Most new cases under 50 are in the 40-to-49 age group. We’re also beginning to see a slight uptick in people 50 to 64, perhaps in part due to the rise in rates in people under 50, who are now aging into this group.
But there’s a rapidly rising incidence and mortality in men and women ages 20 to 29. For this group, there’s a greater incidence of rectal than colon cancer. A majority of these young people are diagnosed at late stages.
What’s causing this rise?
We’re not sure why, although there are many theories. It’s not just a U.S. phenomenon. One leading hypothesis is that it’s associated with the Western diet. Obesity, a sedentary lifestyle, lack of exercise and diet all play a role. [Editor’s note: Known risk factors for colorectal cancer include having overweight or obesity, lack of physically activity, a diet high in red and processed meats, alcohol consumption and smoking.]
There’s research into the microbiome and whether environmental toxins, including food additives, may be leading to epigenetic changes that increase the risk for multiple disease states, including colon cancer. Hyper-inflammation is being explored, as is hyper-methylation. We’re making great progress in understanding what’s behind this increase.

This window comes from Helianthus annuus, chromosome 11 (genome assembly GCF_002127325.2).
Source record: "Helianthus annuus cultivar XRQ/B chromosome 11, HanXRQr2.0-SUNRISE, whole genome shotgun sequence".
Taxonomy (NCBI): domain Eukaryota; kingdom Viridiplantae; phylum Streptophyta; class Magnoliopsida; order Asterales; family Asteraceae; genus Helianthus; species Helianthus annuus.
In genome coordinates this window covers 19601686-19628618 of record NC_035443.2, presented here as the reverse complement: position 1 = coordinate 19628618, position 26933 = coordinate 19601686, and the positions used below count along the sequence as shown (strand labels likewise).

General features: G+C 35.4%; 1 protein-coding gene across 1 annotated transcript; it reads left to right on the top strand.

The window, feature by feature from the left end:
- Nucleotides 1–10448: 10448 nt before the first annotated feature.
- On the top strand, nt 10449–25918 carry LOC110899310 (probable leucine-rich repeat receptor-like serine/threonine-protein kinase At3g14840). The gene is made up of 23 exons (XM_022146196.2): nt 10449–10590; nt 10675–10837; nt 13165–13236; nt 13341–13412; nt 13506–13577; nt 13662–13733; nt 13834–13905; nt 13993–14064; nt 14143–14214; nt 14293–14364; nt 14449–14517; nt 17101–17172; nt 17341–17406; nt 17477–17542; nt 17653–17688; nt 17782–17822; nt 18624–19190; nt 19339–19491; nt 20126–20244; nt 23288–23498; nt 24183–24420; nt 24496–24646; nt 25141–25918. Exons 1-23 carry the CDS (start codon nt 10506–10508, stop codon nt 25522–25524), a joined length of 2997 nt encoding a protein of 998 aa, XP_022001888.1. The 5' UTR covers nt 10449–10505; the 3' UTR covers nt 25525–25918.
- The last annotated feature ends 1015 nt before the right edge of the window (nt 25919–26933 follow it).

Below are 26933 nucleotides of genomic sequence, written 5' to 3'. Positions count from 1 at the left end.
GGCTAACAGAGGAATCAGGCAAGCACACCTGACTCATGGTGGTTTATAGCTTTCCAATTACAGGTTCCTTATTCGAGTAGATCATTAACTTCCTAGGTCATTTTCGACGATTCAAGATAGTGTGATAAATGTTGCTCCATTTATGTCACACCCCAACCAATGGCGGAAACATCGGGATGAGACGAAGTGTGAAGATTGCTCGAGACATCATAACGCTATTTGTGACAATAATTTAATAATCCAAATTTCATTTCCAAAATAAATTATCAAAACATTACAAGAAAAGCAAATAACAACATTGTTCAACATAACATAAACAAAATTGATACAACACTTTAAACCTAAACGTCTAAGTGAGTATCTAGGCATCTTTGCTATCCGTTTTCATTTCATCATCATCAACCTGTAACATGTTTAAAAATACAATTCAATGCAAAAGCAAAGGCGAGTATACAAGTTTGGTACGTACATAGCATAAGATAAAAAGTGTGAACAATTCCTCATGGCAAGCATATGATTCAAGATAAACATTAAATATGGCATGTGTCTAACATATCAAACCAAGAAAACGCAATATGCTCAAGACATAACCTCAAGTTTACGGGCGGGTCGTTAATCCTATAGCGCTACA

What should people under 50 do to protect themselves?
New guidelines from the American Cancer Society recommend that everyone 45 and older get screened. The draft recommendation from the USPSTF [U.S. Preventive Services Task Force] also recommend a 45-year start, so we’re moving in the right direction. If we start universal screening at age 45, we’d be saving thousands of lives a year.
For younger people, we want to raise awareness, a recognition on the part of patients and doctors that colorectal cancer can affect even 20-year-olds. When someone in their 20s goes to the doctor with rectal bleeding, even if it’s lasted a year or more, that person may be told that they have hemorrhoids, that they’re stressed, that they need to change their diet. They can’t possibly have rectal cancer—but they do, and it’s Stage IV and may be too late.
We want to massively disrupt how we talk about colon and rectal cancer, starting the conversation at a much younger age. If you have a family history of colorectal cancer, you should have a conversation with your doctor so you can make decisions about screening. If colorectal cancer runs in your family and you have a genetic syndrome such as Lynch syndrome, you should start screening at age 18.
What’s the best kind of screening?
Colonoscopy remains the gold standard, because at the time of the test, you can remove polyps [that may later turn cancerous]. But there are multiple options, including at-home, noninvasive stool tests—FIT [fecal immunochemical test] or stool DNA test. There’s also virtual colonoscopy [via X-ray, also known as computerized tomography (CT) colonography]. We support all those options. [To learn more about these screening options, see the Colon Cancer Foundation article “What Should Patients Know About Colorectal Cancer Screening?”]